White Mom Loses It After Black Stepmom Braids Her Daughter’s Hair Without Permission


It’s absolutely adorable when siblings are best friends. And when they admire one another and want to be just like their big brother or sister, it must melt their parents’ hearts. So when one 7-year-old begged her stepmother for the same hairstyle as her younger sister, it was almost impossible to say no.

But the mom later regretted innocently giving her stepdaughter braids after they became the catalyst for family drama. Below, you’ll find the full story that this woman recently posted on the “Am I the [Jerk]?” subreddit, as well as a conversation with Tamekia Swint, Founder and Executive Director of Styles 4 Kidz

This woman’s white stepdaughter begged her for braids that would match her younger sister’s

Image credits:amyengelsman (not the actual photo)

But she soon regretted giving in after the girl’s mother was furious about the hairstyle

Image credits:dasha11 (not the actual photo)



Image credits:Throwawayll2h

Later, the stepmom responded to several readers and provided more information on the situation

“Allowing a sibling biologically connected to another sibling to experience the same hairstyle in a culturally appropriate way is a beautiful bonding experience”

To gain more insight into this topic, we reached out to Tamekia Swint, Founder and Executive Director of Styles 4 Kidz, a Chicago-based salon and organization that provides hair care services, support, and training for transracial families that are adopting or fostering Black children.

Tamekia was kind enough to have a chat with Bored Panda and explain the different needs that kids in multiracial families have. “Their family dynamics are different from those of a traditional family who are all the same race. Allowing a sibling biologically connected to another sibling to experience the same hairstyle in a culturally appropriate way is a beautiful bonding experience,” she explained.


“In this situation, I don’t think Mom did anything wrong except ask the biological parent whether it was okay to do the style in advance. However, in families with no biological connection, kids can be encouraged to choose culturally appropriate styles through regular conversations about the differences that exist between races,” Tamekia continued.

“We need more conversations about our cultural differences happening regularly – in school and at home. These conversations lead to cultural clarity, where children understand the differences and can embrace their own cultural identities. White and Black girls can both have braided hairstyles – worn differently.”

Image credits:FamilyStock (not the actual photo)

There are resources available online to teach white parents how to care for and style African hair

We were also curious why it’s often difficult for white parents to understand African hair. “It’s difficult because they need reference points,” Tamekia noted. “Straight hair is the norm in society, and its care is prioritized over what is needed for Black hair. If you have never had to comb or manage textured hair, you would not know. Caring for Black hair is not taught openly or widely – even in most Cosmetology programs.”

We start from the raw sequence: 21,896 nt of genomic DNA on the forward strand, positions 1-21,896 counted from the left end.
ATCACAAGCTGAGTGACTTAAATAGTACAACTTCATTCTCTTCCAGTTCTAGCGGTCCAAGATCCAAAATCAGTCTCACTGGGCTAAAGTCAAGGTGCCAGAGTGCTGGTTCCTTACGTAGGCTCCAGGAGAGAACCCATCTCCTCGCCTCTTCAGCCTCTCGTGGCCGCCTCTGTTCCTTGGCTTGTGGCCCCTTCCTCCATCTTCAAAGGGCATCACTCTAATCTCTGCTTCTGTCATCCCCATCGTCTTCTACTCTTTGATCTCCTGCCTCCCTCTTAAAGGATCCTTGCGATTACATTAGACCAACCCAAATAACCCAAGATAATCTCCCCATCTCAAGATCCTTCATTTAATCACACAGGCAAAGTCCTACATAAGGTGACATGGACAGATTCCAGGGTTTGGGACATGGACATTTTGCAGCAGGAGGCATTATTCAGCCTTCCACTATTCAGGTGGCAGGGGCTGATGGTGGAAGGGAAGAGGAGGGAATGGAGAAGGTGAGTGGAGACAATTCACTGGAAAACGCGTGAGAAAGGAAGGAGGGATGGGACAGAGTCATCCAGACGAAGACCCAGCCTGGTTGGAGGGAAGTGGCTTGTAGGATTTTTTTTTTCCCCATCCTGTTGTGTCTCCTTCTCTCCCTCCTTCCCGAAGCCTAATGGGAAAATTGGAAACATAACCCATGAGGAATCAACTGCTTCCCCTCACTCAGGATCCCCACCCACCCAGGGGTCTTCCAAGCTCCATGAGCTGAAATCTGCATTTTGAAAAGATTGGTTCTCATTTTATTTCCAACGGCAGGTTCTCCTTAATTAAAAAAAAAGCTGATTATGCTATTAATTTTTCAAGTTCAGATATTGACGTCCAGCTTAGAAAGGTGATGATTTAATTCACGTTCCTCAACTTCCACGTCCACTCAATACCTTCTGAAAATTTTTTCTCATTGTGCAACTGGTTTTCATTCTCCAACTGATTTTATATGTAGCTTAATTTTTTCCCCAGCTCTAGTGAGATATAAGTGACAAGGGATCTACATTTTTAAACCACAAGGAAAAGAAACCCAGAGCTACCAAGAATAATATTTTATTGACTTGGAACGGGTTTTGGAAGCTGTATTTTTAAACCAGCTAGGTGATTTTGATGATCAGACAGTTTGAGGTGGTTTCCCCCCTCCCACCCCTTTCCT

As far as how white parents can educate themselves on Black hair, Tamekia says that is exactly why she created Styles 4 Kidz. “To bridge the cultural gap for White parents who needed to understand these cultural hairstyles,” she explained. “When I started, there was a real educational desert for learning, and don’t get me wrong; these educational deserts still exist in remote areas.”


“However, over the years, more videos and resources are available online. In a simple Google search, the mom in this story could have learned how to remove beads and braids from her daughter’s hair,” Tamekia shared. “Also, Styles 4 Kidz has an online training platform specific to the hair care needs of multiracial families, particularly in adoption or foster care.”

Image credits:Christin Hume (not the actual photo)

“Equitable rights for African, Black, and textured hair are essential in every community”

When it comes to the most important things white parents should do when they have children with African hair, Tamekia says investing in education is crucial. “We study for anything else we want to do in life, so why would you not need to do that to learn about your child’s textured hair?” she asks. “Diversify your circle. Get to know people with textured hair and include them in your personal circles! Make this a part of your learning journey. Stay curious and open.”

“The need for textured hair education in libraries, hospitals, schools, and agencies- anywhere people are cared for – is a real problem,” Tamekia added. “Equitable rights for African, Black, and textured hair are essential in every community – worldwide, and we need more people willing to join the cause. If you are interested in being a part of the change that is coming, connect with us as we are raising up parent advocacy groups in every community to stand up and speak out for what is needed.”


We would love to hear your thoughts on this situation in the comments below, pandas. Do you think this mother did anything wrong by braiding her stepdaughter’s hair? Feel free to share, and then if you’re interested in checking out another Bored Panda article discussing drama between parents, look no further than right here!

Image credits:Alex Robinson (not the actual photo)

Readers assured the woman that she had done nothing wrong, while many noted that the haircut was not necessary


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